Tuesday, April 25, 2006

the serpent swallows its tail in reverse

Interesting post over at Coolfer today where guestblogger Alec Hanley Bemis (sort of) laments the loss of Chuck Eddy over at the village voice. Much of his argument concerns the precarious position Eddy and by extension all alt-weeklys (especially the Voice) are in right now as a result of the music writing they feature. Brief, concise (occasionally) clever, and directed mostly at the writer and people like him/her. To explain, the story referenced this rather telling lead from a recent Voice piece about E-40:

since Tupac's shooting, the Pacific sensibility -- ranging from the barbecued grooves of G-funk to Mobb music's electro picaresques -- has hemorrhaged cred since the mid '90s, while surrendering Billboard real estate to young blood in the Bible Belt. New scenes have been flashing in the pan at strobe pace, with a spate of geo-genres springing up along the nation's rim: crunk, screw, trap, and snap. Add hyphy to the list—maybe.

OK, I think I sussed out maybe half of that, and that probably puts me ahead of Bemis. What this means is both of us are probably not the biggest of hip-hop fans (guilty!) and that this story isn't written for anyone but the biggest of fans of the genre, in which case...what is it hoping to accomplish sitting out there for general consumption?.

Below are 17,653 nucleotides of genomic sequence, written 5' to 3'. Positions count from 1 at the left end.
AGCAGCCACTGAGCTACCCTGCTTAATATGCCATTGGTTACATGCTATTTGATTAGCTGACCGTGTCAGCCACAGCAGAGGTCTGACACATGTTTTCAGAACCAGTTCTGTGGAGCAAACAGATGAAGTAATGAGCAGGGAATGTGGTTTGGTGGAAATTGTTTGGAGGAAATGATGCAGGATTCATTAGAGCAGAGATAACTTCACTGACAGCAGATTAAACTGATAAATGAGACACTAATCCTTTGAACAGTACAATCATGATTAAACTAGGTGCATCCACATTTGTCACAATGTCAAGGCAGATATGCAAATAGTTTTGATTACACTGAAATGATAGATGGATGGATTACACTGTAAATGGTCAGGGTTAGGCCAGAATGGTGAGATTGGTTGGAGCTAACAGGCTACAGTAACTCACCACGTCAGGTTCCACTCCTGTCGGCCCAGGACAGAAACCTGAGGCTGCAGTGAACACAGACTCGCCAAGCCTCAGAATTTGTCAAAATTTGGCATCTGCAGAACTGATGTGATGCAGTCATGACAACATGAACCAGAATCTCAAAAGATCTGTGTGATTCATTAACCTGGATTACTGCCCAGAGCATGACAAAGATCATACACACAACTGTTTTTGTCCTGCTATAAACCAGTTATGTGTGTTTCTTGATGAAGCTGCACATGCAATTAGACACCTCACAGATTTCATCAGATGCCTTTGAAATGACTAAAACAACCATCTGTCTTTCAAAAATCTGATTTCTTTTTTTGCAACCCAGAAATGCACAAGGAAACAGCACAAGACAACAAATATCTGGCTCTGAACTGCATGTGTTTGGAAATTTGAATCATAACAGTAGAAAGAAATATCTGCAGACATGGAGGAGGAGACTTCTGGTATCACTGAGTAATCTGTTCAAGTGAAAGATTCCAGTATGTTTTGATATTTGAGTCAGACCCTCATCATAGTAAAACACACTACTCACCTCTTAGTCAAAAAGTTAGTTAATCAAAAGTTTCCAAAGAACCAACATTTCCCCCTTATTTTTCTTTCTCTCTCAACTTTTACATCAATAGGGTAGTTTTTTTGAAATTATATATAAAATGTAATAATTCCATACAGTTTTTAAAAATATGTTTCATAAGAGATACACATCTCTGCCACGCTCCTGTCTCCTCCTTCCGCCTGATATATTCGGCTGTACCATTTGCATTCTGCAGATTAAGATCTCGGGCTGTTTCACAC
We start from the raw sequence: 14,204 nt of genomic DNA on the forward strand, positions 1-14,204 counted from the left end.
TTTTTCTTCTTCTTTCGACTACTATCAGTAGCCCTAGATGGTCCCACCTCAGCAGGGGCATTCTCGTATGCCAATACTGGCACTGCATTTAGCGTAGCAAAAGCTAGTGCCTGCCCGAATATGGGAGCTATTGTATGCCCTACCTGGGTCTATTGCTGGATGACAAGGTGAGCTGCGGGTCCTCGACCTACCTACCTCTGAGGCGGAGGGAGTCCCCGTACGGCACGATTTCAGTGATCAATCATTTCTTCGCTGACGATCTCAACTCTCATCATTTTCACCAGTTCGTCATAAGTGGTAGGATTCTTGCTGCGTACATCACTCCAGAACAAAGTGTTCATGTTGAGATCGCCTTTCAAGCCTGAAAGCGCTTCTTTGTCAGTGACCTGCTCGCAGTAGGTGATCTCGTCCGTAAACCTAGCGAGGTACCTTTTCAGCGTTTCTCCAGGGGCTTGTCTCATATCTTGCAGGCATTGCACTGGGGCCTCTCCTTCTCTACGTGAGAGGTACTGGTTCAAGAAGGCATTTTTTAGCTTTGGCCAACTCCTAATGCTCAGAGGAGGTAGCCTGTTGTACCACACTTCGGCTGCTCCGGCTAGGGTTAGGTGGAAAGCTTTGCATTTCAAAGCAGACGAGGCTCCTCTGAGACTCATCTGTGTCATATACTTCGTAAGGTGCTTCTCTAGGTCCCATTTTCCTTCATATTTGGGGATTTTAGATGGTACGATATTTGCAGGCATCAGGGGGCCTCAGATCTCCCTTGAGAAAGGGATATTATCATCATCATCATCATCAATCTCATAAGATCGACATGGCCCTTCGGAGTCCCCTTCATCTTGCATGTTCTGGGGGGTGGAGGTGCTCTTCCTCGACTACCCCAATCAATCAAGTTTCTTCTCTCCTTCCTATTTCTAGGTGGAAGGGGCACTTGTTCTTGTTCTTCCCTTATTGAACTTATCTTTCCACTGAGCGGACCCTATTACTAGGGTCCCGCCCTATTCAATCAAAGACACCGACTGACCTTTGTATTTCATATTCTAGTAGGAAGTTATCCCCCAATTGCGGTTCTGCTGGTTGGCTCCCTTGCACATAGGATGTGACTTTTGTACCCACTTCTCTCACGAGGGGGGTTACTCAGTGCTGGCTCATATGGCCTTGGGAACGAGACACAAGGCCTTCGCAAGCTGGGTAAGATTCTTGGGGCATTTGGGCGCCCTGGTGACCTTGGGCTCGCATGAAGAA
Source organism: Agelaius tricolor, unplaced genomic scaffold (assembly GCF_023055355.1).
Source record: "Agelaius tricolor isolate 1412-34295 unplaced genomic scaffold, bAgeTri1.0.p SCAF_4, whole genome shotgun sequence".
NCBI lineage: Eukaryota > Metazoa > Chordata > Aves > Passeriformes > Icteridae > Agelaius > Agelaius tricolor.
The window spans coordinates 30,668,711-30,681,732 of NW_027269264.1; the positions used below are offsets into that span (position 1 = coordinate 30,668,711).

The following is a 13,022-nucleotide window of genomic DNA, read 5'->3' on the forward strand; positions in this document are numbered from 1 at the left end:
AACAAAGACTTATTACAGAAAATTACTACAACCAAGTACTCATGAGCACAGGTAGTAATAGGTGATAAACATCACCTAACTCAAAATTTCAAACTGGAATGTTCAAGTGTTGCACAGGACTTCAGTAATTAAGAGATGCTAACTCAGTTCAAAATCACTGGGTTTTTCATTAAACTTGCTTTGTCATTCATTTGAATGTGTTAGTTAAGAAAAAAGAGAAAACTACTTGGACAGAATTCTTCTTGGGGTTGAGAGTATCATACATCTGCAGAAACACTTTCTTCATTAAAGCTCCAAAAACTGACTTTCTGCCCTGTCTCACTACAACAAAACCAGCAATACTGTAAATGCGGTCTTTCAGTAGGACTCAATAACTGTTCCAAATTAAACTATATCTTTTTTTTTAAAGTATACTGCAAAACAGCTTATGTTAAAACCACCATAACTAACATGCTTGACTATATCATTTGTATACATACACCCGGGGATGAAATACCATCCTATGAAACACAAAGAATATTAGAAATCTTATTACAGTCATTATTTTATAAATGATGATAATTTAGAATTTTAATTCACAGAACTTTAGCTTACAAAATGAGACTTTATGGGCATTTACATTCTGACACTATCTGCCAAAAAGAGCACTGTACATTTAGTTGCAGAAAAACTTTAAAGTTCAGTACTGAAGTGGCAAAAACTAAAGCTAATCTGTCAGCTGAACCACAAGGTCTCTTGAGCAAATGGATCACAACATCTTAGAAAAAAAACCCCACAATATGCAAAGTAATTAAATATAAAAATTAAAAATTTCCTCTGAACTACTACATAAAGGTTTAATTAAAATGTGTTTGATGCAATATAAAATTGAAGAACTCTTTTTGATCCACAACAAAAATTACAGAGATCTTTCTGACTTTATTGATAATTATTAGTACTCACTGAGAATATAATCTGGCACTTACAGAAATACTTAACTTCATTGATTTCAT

I'm not entirely sure of the answer. Alt-weeklies should be a source for material with a more challenging learning curve than, say, the daily paper. But why antagonize your audience with so much jargon and slang for slang's sake? Is this the blogosphere's and (by extension) Pitchfork's influence, to allow writers more freedom to express themselves at their most obscure but at the expense of the reader at large?

Maybe. I just hope I haven't been too guilty of the same.

This evening's musical selection, apropos of nothing:

"It's a Lie," by Acetone

Somehow this song lept into my head as i was walking the dog this evening, probably because I was on Avenue 42 which is just a stone's throw from the source of Acetone's swan song, "York Blvd." Acetone's not with us any longer, and neither is its lead-singer and bassist, Richie Lee, but they left behind a handful of albums that were categorized as somewhere between slowcore, shoegaze and alt-country. On this song, everyone's right. Much of the song is this big chugging, sorta roots-rocking hayride, but there's that big, round Rickenbacker bass tone that came with the shoegazer crowd followed by a few breaks between verses that are slow, coupled with a few wandering, lazy guitar solos coated in a layer of sparkling fuzz. A nice cocktail.

This record was one of my favorites back in 2001 when I first picked it up, then for the last couple years I completely forgot about it before tonight's walk. Sorry about that, Richie. Thanks, York Blvd.


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